Lionsgate // 2012 // 92 Minutes // Rated PG-13
Reviewed by Judge Gordon Sullivan // January 14th, 2013
Pray for Her
Most readers will be at least vaguely familiar with Christian cosmology -- God (whether singular or Father/Son/Holy Ghost), followed down by angels, humans, and animals. Satan is a fallen angel and commands a horde of demons. However, Christianity has only been around a couple thousand years, not very long in terms of human history. Its older brother, Judaism, has been around three times as long and has accreted three times as much mythology about the world. More importantly, most people aren't as familiar with Judaic beliefs about the world (spiritual or material). Maybe people have heard of the Golem because of the early horror film, but it's only one of a host of spirits or "monsters" that haunts Judaism. One of the more prominent is the Dybbuk (or Dibbuk, or any of its variant spellings), a demon-like spirit that can plague people. The Possession attempts to use this little-known spirit to craft a new take on the horror film, but too many clichés keep it from being completely effective.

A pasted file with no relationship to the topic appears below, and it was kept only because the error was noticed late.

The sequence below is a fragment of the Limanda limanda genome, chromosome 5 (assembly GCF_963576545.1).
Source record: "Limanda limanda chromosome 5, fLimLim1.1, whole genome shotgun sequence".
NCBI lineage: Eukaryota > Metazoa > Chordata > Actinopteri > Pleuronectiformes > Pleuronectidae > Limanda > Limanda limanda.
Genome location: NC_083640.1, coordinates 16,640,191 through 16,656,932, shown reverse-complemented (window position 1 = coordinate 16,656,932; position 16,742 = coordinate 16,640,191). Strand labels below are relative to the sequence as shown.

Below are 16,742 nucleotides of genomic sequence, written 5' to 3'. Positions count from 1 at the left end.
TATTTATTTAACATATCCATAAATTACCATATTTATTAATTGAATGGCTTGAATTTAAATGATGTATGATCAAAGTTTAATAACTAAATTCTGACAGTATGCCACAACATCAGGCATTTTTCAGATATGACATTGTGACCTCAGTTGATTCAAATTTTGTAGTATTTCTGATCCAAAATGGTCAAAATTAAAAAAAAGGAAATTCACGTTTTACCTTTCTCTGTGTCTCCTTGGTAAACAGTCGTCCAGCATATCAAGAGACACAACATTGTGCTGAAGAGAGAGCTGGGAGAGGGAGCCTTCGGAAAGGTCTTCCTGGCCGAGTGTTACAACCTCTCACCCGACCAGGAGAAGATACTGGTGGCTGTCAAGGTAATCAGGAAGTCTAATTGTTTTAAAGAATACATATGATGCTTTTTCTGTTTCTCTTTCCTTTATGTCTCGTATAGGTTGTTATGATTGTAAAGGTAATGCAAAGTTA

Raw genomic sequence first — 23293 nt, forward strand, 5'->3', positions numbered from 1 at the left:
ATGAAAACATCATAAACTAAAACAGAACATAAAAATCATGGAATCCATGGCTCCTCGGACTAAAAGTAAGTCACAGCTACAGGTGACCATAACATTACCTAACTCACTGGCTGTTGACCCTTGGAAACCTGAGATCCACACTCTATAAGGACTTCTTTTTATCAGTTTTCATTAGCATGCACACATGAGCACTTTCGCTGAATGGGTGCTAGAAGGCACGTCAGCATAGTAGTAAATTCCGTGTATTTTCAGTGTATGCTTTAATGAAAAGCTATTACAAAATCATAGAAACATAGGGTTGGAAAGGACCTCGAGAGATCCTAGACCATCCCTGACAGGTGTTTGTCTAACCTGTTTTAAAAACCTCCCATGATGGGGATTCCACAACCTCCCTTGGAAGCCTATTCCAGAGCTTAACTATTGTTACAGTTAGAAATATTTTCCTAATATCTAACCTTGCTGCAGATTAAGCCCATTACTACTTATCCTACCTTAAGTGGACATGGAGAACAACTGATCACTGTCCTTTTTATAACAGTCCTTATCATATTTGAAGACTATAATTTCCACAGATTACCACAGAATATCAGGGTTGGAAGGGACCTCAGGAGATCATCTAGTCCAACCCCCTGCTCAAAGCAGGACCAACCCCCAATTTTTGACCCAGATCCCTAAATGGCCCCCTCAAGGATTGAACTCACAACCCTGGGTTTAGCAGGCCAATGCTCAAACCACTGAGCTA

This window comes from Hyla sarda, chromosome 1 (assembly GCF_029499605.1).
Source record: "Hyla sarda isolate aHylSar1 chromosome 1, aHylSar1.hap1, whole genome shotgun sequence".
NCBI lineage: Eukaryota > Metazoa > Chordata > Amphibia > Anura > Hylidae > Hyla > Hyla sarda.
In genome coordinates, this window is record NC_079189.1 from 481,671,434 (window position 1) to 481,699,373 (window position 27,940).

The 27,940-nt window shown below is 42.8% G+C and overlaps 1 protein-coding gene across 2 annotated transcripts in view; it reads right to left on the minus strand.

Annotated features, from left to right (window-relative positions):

Clyde Brenek (Jeffrey Dean Morgan, Watchmen) is a basketball coach who cares deeply about his job. So deeply that it's lead him to a divorce from his wife (Kyra Sedgwick) and only weekend custody of his two daughters. Early in the film, on one of his weekends, Clyde shows the girls the new house he's bought for them. While out with the girls later, the trio stops at a yard sale to get dishes for the new house -- Clyde indulges the girls and lets them have their pick of the yard sale. They choose the usual compliment of silly clothes, but Clyde's youngest also chooses and intricately carved box. What he doesn't know is that it's a Dybbuk box intended to house a malevolent spirit, and as Em is taken over by the spirit, strange things start to happen.